Piston Slap: Take My (Suspension) Abuse And Like It?
I have a 2006 Mazda 3 S with 120,000 miles on it. I live in Oakland Ca, where the pot holes shoot back. I blew out a front strut a last year and had both front struts replaced. After replacement, one of the struts squeaks like a rusty spring at slow speeds and is annoying. What is actually driving me crazy is a week ago the other front strut started making loud thunking under acceleration at slow speeds.
My mechanic, whom is one of the good ones, replaced both front shock mounts, assuming this would fix the problem. It didn’t, but one of them was all shredded. Now, I feel like I’m going down the rabbit hole, there are engine mounts and sway bar bushings that can be replaced, but this shouldn’t be so complicated.
My car is supposed to take my abuse and like it.
Excuse me Son, but when in the history of Autoblogging did a (non-Ranger based) high mileage Mazda ever take suspension abuse? Have you not listened to my screeds re: Panther Love?
Stupidity aside, engine mounts are kinda easy to check and it’s likely your problem, as discussed before. And sway bar bushings are cheap and usually easy to swap. This car is an 8-ish year old non-Panther with over 100k on the clock. Aside from big things like engines/transmissions/etc, be cool with any wear item failing at this point. It won’t happen often, but being “cool with it” is the right state of mind at this age.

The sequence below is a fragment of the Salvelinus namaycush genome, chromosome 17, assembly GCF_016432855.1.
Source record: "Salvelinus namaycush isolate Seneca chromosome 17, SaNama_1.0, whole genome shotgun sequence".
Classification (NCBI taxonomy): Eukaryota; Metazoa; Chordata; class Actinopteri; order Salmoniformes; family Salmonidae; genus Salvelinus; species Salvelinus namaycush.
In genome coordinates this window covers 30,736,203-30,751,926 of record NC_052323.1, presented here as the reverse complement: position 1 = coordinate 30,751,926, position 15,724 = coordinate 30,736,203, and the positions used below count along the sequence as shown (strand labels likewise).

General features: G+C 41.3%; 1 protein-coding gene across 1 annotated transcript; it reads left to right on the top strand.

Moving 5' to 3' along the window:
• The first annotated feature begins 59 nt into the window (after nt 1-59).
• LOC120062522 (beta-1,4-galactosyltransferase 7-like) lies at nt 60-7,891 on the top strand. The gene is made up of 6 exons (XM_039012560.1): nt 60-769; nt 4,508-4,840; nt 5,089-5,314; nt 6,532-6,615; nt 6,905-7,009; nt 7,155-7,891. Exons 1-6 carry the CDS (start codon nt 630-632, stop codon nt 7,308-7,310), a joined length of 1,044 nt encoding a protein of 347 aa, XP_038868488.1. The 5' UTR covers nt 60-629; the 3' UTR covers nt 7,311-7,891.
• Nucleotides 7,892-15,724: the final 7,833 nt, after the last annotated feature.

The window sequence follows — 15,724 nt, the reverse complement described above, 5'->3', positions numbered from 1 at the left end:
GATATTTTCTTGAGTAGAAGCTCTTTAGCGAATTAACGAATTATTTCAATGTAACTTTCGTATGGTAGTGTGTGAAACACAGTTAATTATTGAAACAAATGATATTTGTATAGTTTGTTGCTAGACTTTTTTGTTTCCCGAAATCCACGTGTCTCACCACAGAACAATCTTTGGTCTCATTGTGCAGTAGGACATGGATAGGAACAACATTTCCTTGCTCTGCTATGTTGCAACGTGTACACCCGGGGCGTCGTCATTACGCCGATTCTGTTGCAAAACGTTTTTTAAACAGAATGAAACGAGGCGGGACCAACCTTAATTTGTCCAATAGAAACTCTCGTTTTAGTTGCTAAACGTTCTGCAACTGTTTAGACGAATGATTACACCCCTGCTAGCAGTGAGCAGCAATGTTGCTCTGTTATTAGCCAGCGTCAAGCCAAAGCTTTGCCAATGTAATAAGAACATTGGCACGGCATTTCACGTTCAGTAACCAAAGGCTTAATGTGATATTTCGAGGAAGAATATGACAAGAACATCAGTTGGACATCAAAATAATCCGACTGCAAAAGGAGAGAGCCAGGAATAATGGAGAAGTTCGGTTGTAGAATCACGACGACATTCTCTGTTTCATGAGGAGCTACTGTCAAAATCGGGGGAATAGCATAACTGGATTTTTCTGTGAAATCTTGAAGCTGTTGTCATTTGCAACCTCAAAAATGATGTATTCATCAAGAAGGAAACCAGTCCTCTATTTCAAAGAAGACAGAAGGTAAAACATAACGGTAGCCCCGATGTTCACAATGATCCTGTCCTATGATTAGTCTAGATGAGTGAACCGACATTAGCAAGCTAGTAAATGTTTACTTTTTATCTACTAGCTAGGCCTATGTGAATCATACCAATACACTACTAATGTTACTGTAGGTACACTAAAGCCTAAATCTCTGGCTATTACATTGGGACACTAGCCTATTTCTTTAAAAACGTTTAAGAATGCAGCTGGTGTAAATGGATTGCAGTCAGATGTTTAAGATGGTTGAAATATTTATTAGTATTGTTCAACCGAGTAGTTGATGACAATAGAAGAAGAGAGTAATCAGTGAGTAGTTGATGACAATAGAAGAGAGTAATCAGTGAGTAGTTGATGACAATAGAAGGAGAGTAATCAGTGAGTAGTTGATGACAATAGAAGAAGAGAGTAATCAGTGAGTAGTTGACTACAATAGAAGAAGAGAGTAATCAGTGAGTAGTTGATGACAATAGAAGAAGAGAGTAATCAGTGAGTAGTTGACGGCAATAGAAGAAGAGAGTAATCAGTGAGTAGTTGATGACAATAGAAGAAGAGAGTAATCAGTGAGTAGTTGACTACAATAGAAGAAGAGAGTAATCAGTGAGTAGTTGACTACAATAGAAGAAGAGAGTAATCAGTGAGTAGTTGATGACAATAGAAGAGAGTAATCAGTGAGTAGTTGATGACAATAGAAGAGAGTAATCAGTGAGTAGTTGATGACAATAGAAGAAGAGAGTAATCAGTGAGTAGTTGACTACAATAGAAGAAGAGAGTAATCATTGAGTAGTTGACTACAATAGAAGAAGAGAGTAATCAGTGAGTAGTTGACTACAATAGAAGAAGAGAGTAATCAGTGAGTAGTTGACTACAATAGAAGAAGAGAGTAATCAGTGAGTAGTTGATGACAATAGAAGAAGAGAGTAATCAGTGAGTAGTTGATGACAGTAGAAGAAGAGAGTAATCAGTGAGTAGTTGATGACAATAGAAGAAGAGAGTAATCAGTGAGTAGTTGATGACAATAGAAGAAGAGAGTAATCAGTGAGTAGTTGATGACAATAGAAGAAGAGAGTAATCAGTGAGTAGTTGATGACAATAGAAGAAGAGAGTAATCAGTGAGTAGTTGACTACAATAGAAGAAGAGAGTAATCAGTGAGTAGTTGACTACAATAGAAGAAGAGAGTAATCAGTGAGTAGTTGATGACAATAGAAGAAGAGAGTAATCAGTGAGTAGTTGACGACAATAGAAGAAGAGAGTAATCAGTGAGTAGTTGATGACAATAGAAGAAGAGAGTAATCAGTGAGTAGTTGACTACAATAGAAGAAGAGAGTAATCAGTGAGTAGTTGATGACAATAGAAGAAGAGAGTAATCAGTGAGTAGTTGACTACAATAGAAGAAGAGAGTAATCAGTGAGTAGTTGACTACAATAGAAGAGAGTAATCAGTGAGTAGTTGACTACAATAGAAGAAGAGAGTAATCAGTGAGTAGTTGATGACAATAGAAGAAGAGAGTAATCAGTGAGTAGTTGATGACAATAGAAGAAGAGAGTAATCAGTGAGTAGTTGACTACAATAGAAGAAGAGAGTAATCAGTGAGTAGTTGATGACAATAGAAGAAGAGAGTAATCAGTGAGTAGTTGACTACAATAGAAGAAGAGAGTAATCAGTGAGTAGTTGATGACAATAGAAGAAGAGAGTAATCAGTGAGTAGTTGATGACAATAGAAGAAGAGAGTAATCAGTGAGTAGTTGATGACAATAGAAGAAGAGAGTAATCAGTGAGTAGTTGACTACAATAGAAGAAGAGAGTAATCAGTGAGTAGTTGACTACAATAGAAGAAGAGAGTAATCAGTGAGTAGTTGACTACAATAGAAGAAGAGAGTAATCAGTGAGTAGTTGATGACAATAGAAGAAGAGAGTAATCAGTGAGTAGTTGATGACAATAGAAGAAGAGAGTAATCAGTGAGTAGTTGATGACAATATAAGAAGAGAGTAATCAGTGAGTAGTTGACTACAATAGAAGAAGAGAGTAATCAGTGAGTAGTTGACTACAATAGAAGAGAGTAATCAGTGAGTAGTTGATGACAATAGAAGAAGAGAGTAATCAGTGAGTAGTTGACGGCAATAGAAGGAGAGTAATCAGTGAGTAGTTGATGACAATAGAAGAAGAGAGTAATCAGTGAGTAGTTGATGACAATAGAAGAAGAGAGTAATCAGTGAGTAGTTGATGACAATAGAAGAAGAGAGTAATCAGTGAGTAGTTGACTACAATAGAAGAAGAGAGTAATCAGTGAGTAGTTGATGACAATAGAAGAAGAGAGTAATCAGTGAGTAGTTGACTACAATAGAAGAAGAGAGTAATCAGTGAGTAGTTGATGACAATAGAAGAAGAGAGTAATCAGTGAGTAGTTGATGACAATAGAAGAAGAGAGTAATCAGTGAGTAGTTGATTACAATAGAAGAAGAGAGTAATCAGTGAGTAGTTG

Your mechanic is probably doing the right thing. Problem is, cars aren’t built like they used to.
Bonus! A Piston Slap Nugget of Wisdom:
Not built like they used to? Damn right! No more tune ups before 100k, engines are that good. Suspensions don’t need regular lubrication, though DIY-ers wouldn’t mind a greasable zerk fitting renaissance. Read the owner’s manual? Only if I can’t get the dash to talk to my smarty-phone or adjust the clock for daylight savings time.
How does this prove my original point?
Cars are now so good that we set ’em and forget ’em. Even with tighter suspensions, higher revving engines, loads of fragile(ish) electronics and idiotically thin tires, a modern car with over 100k will be in better shape than one from 25+ years ago. Especially when applying the same amount of maintenance. Hell, good luck getting that older car to even run past 100k with a modern car’s servicing regiment.
[Lead image: Shutterstock user Roland Magnusson]
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